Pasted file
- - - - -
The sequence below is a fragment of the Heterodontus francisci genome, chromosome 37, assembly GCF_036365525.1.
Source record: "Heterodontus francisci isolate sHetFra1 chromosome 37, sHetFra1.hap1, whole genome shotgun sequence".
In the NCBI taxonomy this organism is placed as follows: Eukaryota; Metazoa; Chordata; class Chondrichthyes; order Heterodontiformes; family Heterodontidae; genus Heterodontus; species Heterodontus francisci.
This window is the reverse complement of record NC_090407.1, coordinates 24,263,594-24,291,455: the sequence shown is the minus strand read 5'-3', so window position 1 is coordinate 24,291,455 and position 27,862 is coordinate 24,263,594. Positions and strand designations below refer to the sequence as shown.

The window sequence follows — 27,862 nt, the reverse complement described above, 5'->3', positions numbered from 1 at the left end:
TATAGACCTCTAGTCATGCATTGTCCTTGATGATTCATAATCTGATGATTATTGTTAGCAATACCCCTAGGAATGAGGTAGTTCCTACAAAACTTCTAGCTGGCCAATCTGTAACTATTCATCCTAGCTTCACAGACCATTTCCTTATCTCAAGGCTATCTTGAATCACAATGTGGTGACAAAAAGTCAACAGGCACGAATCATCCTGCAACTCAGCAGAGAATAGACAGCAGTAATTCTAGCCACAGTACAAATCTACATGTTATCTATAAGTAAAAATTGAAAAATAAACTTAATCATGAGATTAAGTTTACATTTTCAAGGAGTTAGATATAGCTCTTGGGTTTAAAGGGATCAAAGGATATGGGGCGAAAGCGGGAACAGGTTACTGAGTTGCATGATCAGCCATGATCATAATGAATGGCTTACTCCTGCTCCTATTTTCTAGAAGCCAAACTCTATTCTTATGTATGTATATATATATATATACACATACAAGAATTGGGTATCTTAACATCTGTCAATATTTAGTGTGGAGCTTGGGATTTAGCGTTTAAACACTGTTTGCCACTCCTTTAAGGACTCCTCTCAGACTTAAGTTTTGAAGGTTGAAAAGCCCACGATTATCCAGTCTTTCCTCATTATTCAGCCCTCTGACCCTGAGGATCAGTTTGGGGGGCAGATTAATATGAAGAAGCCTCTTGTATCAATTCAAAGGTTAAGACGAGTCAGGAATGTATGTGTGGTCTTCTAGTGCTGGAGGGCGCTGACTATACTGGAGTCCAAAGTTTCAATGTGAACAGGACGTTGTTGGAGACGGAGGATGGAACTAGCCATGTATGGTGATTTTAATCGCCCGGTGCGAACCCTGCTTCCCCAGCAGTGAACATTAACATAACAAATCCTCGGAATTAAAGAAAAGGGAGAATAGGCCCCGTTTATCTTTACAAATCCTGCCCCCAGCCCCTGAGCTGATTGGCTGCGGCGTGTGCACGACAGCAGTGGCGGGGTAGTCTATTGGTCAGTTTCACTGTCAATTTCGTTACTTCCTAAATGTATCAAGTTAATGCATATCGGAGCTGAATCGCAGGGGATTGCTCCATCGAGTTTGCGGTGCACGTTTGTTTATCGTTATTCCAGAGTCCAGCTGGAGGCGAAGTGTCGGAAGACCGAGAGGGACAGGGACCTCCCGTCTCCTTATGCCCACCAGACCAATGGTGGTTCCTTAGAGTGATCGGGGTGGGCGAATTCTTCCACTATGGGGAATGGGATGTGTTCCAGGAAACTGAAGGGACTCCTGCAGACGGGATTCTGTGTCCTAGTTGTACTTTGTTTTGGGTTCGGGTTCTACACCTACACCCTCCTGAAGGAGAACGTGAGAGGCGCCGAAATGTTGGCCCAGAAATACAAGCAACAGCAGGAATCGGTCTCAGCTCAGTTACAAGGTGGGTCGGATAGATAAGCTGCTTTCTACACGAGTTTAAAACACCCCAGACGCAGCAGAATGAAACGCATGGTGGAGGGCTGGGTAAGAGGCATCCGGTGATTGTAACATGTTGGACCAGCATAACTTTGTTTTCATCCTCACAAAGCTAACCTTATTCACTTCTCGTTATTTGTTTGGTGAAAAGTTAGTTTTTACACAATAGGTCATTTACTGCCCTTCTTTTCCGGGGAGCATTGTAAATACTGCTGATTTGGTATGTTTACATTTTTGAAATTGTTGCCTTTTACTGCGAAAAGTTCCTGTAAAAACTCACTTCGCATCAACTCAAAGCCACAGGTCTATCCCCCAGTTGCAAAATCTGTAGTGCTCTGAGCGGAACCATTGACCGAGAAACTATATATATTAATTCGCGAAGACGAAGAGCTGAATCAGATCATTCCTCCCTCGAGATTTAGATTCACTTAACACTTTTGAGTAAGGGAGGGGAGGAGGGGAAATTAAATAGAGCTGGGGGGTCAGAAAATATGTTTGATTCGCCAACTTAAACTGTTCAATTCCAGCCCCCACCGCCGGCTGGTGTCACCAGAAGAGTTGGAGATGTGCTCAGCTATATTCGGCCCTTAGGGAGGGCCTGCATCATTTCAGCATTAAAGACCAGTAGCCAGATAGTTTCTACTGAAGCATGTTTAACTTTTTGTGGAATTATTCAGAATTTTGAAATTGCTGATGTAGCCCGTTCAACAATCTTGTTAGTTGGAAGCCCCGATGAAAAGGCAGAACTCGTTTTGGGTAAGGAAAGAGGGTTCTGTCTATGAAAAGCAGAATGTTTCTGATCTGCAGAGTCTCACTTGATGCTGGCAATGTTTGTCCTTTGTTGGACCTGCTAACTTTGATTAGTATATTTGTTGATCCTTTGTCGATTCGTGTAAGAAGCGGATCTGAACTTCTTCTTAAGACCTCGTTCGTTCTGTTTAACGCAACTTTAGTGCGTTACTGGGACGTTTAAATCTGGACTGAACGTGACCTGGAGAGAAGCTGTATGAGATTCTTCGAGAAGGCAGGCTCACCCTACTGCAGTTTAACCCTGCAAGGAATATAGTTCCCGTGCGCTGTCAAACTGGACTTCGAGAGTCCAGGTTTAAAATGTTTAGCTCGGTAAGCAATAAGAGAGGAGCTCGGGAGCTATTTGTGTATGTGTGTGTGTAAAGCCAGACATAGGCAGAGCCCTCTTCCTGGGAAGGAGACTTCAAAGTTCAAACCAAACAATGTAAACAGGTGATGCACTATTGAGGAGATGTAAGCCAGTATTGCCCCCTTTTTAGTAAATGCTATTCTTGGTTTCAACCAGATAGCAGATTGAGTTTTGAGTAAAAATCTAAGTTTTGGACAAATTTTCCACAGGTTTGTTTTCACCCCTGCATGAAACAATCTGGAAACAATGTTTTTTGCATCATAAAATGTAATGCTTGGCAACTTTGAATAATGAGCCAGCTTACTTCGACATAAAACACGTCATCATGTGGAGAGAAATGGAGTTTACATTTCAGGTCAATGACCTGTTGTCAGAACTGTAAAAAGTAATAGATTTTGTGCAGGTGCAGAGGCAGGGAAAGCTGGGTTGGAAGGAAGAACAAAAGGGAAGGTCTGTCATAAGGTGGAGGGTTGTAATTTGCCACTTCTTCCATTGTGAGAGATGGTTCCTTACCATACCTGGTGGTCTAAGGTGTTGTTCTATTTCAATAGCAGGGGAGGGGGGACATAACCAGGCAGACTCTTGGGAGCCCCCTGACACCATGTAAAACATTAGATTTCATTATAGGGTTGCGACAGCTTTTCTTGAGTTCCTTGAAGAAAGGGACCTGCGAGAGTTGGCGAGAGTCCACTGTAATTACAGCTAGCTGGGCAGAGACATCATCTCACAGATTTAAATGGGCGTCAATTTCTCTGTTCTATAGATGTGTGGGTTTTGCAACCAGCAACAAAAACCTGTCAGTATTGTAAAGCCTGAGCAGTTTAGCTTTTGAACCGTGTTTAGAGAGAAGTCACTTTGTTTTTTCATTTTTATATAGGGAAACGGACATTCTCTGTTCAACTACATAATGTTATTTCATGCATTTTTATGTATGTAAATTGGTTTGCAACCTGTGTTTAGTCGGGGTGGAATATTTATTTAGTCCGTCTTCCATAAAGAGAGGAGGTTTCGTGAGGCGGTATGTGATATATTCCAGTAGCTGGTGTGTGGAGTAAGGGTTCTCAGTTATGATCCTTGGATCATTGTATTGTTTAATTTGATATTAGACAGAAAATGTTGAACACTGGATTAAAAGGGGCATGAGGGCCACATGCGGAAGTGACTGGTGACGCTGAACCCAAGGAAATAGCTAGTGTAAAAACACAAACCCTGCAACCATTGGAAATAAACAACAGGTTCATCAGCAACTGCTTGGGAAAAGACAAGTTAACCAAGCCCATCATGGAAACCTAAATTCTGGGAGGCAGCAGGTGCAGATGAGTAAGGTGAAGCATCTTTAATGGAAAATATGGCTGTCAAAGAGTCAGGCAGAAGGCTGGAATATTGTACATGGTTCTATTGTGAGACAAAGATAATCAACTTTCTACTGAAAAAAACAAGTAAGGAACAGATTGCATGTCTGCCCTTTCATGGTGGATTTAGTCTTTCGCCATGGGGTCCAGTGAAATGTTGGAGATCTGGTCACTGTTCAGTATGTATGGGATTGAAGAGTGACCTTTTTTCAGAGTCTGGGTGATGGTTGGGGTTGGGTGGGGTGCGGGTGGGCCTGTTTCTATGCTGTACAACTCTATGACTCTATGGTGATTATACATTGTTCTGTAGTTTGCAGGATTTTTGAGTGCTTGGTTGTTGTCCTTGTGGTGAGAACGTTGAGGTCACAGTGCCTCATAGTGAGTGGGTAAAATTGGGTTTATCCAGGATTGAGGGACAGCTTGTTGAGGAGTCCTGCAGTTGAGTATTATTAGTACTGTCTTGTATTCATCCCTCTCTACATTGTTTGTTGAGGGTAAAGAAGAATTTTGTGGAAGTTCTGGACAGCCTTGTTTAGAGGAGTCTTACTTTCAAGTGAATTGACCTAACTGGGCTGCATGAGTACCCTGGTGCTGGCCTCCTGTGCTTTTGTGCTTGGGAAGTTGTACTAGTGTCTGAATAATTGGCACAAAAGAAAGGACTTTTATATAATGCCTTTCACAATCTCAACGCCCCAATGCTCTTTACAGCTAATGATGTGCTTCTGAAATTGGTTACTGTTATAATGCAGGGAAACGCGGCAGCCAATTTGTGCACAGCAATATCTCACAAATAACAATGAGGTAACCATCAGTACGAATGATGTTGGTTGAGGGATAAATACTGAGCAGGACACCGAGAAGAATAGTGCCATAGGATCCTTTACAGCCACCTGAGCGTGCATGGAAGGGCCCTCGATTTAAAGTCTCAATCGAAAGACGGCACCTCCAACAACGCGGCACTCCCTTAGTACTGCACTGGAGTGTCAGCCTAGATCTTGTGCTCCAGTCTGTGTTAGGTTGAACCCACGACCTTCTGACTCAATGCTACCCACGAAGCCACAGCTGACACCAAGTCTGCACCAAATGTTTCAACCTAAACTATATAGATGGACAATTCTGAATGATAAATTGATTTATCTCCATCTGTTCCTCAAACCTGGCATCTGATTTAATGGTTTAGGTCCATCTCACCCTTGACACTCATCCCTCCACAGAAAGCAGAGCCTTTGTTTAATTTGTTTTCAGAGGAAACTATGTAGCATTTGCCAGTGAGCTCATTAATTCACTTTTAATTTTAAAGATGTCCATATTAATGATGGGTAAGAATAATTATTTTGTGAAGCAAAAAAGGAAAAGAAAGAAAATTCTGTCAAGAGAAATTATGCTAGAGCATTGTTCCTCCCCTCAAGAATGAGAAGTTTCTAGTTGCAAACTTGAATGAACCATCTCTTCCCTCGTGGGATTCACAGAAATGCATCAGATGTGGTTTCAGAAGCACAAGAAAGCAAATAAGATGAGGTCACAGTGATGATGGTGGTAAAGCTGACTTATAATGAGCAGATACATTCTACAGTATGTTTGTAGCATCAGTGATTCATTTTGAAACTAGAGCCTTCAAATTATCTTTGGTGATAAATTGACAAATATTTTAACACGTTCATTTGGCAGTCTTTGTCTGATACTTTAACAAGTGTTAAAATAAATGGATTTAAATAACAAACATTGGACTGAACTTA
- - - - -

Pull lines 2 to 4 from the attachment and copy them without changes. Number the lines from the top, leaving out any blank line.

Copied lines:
Source record: "Heterodontus francisci isolate sHetFra1 chromosome 37, sHetFra1.hap1, whole genome shotgun sequence".
In the NCBI taxonomy this organism is placed as follows: Eukaryota; Metazoa; Chordata; class Chondrichthyes; order Heterodontiformes; family Heterodontidae; genus Heterodontus; species Heterodontus francisci.
This window is the reverse complement of record NC_090407.1, coordinates 24,263,594-24,291,455: the sequence shown is the minus strand read 5'-3', so window position 1 is coordinate 24,291,455 and position 27,862 is coordinate 24,263,594. Positions and strand designations below refer to the sequence as shown.